Practice or Play? 6 Practice Games to Increase Speed and Agility

Soccer Practice

What do all kids, puppies and kittens have in common?

They love to play!

It’s an age thing…

When we are young we have an abundance of energy. When we’re young we want to be active and playful as much as possible.

This is why “playing” should be part of any youth athlete’s training plan. Playing is huge for honing in on certain skills, increasing strength, balance, speed or conditioning too.

Practice ConesI was recently watching the NCAA College Wrestling Championships and heard an interview with a top National coach who has his wrestlers play different games at the end of practice. These games, as he described, brought fun and teamwork to his wrestlers. It also gave them something fun to look forward to after an intense practice.

It’s also well known that the NY Yankees love to have their players get together for different types of games that have nothing to do with baseball. These games are competitive yet fun for them.

Now if college team and professional teams see the value in games for athletes, then youth athletes NEED to have games in their programs.

I like games after training sessions for youth athletes because you can use them to have your athletes move in ways that are similar to the skills needed during their sport or you can have them move in ways that are completely different than the skills used in their sport.

6 Tricky Tips

Here are 6 “tricky” tips to keep in mind when coming up with games for your youth athletes to play:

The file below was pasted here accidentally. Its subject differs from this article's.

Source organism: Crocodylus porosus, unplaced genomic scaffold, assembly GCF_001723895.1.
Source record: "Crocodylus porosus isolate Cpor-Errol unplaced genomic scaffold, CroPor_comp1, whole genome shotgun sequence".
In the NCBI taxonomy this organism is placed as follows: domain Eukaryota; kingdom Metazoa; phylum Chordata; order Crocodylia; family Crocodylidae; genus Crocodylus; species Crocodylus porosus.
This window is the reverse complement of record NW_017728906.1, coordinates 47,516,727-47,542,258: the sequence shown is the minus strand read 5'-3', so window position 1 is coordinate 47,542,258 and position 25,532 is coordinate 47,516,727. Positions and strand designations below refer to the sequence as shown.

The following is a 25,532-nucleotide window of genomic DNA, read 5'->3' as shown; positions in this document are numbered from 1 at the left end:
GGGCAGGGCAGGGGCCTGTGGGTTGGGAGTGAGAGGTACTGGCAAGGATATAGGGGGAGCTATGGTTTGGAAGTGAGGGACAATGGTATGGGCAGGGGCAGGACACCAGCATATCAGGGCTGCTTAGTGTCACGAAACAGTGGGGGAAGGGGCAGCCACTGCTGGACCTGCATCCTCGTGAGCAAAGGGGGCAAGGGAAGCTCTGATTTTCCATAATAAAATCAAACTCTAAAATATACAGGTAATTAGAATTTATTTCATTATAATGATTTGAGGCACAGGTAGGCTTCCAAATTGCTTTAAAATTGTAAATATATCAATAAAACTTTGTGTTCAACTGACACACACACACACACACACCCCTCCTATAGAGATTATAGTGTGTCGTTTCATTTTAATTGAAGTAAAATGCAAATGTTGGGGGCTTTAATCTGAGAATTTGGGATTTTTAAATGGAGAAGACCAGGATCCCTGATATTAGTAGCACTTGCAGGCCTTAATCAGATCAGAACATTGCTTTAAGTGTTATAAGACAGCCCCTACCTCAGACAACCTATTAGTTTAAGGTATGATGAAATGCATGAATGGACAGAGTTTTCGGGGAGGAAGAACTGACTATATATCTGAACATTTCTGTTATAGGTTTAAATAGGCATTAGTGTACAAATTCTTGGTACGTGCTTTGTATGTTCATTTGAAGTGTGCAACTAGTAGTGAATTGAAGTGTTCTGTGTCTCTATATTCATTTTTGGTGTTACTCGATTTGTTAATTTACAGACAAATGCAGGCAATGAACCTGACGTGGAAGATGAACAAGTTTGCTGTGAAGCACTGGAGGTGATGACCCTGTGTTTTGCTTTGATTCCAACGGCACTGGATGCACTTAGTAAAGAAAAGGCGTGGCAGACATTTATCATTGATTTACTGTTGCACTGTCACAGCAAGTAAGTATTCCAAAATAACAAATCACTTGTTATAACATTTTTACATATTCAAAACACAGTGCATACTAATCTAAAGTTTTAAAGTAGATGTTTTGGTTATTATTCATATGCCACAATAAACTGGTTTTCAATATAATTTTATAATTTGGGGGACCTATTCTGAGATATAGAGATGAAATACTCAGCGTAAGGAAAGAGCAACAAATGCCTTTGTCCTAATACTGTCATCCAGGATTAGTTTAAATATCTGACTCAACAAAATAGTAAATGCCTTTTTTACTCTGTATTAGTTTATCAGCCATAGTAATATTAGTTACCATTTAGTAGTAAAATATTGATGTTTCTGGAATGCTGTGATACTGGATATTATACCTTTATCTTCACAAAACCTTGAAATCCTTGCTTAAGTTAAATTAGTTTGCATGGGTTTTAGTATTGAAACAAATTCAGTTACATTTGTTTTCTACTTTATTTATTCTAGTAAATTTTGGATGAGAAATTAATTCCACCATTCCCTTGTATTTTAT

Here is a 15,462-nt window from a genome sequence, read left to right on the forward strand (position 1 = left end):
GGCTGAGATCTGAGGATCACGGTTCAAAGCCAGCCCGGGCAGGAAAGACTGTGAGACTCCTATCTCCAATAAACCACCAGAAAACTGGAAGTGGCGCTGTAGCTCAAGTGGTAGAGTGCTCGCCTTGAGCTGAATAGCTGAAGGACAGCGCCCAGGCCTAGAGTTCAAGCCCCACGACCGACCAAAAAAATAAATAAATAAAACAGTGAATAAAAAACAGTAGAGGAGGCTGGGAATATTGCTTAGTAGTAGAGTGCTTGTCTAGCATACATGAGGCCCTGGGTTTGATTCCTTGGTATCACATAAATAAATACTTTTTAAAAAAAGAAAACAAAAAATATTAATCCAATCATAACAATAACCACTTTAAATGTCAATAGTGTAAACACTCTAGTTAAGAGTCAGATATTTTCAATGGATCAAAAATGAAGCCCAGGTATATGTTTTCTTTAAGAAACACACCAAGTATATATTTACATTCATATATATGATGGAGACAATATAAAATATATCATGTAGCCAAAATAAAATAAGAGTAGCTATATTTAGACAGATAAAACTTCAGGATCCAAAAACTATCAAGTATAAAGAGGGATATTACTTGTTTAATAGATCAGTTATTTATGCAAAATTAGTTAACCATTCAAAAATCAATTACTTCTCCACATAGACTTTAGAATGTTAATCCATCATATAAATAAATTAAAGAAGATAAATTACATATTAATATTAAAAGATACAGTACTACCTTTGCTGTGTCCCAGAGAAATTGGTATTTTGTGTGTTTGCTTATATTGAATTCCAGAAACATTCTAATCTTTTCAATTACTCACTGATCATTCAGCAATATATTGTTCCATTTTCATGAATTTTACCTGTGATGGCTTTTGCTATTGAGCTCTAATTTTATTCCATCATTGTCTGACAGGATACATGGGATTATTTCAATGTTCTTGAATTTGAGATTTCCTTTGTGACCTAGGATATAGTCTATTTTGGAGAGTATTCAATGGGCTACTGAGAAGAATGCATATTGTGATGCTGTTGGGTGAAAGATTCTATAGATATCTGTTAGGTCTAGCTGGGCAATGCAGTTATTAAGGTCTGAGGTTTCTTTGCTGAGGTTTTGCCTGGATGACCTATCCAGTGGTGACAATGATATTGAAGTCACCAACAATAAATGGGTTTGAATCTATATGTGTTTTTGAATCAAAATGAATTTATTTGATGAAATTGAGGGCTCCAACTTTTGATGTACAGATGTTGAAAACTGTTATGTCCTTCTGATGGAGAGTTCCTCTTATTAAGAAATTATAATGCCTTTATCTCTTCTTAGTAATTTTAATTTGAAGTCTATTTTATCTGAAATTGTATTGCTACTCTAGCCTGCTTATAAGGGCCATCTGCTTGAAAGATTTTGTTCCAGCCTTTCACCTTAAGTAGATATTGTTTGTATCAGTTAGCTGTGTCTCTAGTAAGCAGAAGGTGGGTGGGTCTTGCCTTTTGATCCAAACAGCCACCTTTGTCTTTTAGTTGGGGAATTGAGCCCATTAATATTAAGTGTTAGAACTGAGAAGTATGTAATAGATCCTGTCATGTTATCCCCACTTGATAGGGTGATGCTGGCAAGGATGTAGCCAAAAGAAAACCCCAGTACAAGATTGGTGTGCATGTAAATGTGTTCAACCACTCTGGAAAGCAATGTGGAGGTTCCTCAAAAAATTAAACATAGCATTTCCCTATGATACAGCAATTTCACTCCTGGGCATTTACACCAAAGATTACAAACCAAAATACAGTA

• Play games that don’t have eliminations. Any game where an athlete is “out” and has to stop playing is counterproductive. Include games where there is continuous movement and activity.
  • Play games that focus on both physical and cerebral thinking. You want your athletes to use their minds and their body’s at the same time.
  • Play games that force the athletes to work outside of their comfort zone. An example might be a game that requires throwing a ball with the non-dominant hand.
  • Play games that incorporate different components of overall fitness at the same time: muscular strength, muscular endurance, cardiorespiratory endurance, and flexibility
  • Play games that have athletes work in 3 planes of motion: Sagittal, Frontal and Transverse. This means your games should have athletes moving in different ways and different levels.
  • Play games that don’t require a lot of equipment. Quick and simple games are preferred because you don’t want them sitting or getting bored.

I hope these tips have helped you out.

If you would like more speed training tips click here to read about The One Game To Get Your Athletes Faster and More Athletic

 

1 Game

About The Author

Steve Preston

Steve Preston is a Sports Performance Specialist and PE Teacher in Virginia Beach, VA. He has trained, taught and coached over 10,000 athletes and students for over 25 years. His athletes have ranged from 6 years old to the NFL. He is a life-long student of strength and conditioning and was a National Runner Up in Powerlifting and set a Junior World Record in the Bench Press.